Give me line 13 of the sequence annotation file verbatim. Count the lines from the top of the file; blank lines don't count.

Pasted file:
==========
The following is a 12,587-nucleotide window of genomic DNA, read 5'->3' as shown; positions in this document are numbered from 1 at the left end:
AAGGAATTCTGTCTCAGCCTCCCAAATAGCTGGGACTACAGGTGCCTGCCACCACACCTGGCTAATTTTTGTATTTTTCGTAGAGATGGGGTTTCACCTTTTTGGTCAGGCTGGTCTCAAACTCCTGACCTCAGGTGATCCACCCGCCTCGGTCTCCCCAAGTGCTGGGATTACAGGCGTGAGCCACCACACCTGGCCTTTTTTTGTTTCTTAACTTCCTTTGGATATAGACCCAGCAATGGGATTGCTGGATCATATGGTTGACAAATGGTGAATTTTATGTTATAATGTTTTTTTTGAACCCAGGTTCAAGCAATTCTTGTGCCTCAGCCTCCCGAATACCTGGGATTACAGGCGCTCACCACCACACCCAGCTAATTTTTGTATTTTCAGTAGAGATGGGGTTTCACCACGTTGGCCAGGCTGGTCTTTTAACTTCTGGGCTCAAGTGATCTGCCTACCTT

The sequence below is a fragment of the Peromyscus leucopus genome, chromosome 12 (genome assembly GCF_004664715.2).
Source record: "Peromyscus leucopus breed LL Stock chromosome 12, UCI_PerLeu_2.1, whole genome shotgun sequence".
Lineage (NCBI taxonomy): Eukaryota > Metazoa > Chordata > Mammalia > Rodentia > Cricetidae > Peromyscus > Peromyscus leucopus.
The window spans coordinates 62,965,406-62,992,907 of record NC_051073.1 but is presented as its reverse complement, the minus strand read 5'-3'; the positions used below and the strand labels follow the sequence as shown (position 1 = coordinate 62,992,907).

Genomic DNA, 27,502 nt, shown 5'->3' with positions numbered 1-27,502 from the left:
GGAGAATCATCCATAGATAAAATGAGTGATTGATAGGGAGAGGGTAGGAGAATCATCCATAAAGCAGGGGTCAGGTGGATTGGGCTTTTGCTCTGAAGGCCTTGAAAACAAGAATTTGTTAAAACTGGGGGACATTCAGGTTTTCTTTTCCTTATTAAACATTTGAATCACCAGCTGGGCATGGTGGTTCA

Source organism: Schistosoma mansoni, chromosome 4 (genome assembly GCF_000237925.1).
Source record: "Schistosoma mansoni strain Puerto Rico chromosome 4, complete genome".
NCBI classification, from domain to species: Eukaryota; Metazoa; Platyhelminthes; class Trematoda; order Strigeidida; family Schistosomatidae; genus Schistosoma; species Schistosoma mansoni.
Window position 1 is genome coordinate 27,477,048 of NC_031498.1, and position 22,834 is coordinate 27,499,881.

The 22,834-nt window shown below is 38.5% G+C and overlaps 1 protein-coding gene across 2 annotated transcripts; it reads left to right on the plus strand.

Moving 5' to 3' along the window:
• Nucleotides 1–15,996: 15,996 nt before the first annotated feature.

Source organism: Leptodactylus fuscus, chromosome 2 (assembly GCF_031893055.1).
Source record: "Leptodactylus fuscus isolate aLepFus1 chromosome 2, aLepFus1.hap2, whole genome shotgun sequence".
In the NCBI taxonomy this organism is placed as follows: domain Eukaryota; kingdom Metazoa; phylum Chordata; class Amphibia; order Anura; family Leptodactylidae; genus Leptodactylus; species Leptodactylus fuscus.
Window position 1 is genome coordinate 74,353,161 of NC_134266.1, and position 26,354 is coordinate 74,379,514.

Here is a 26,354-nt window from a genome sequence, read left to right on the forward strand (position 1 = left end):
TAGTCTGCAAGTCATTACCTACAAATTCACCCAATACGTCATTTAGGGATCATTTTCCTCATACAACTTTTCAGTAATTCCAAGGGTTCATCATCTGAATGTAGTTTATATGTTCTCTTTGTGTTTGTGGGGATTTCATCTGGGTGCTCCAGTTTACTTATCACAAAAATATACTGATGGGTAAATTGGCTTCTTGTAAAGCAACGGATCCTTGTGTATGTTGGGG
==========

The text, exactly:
The 22,834-nt window shown below is 38.5% G+C and overlaps 1 protein-coding gene across 2 annotated transcripts; it reads left to right on the plus strand.